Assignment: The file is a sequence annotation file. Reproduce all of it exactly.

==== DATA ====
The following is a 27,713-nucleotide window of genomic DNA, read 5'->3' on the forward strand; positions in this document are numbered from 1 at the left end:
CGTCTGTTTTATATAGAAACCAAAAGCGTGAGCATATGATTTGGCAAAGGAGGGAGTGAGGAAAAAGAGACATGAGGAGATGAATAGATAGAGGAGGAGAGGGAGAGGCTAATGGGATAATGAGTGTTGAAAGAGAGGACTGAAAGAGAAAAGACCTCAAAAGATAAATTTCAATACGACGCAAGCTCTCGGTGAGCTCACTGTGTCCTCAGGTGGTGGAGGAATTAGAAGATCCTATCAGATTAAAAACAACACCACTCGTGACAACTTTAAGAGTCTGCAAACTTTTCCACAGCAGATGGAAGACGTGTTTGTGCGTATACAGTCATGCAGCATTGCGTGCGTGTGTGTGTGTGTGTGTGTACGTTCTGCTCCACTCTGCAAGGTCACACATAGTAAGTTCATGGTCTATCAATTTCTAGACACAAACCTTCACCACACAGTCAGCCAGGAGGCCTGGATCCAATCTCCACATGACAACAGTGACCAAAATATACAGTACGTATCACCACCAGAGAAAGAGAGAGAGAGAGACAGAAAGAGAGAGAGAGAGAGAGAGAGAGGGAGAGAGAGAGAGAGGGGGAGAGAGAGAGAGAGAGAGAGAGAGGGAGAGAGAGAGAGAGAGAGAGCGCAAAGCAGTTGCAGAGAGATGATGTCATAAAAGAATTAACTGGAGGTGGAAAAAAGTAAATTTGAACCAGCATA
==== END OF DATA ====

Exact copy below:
The following is a 27,713-nucleotide window of genomic DNA, read 5'->3' on the forward strand; positions in this document are numbered from 1 at the left end:
CGTCTGTTTTATATAGAAACCAAAAGCGTGAGCATATGATTTGGCAAAGGAGGGAGTGAGGAAAAAGAGACATGAGGAGATGAATAGATAGAGGAGGAGAGGGAGAGGCTAATGGGATAATGAGTGTTGAAAGAGAGGACTGAAAGAGAAAAGACCTCAAAAGATAAATTTCAATACGACGCAAGCTCTCGGTGAGCTCACTGTGTCCTCAGGTGGTGGAGGAATTAGAAGATCCTATCAGATTAAAAACAACACCACTCGTGACAACTTTAAGAGTCTGCAAACTTTTCCACAGCAGATGGAAGACGTGTTTGTGCGTATACAGTCATGCAGCATTGCGTGCGTGTGTGTGTGTGTGTGTGTACGTTCTGCTCCACTCTGCAAGGTCACACATAGTAAGTTCATGGTCTATCAATTTCTAGACACAAACCTTCACCACACAGTCAGCCAGGAGGCCTGGATCCAATCTCCACATGACAACAGTGACCAAAATATACAGTACGTATCACCACCAGAGAAAGAGAGAGAGAGAGACAGAAAGAGAGAGAGAGAGAGAGAGAGAGGGAGAGAGAGAGAGAGGGGGAGAGAGAGAGAGAGAGAGAGAGAGGGAGAGAGAGAGAGAGAGAGAGCGCAAAGCAGTTGCAGAGAGATGATGTCATAAAAGAATTAACTGGAGGTGGAAAAAAGTAAATTTGAACCAGCATA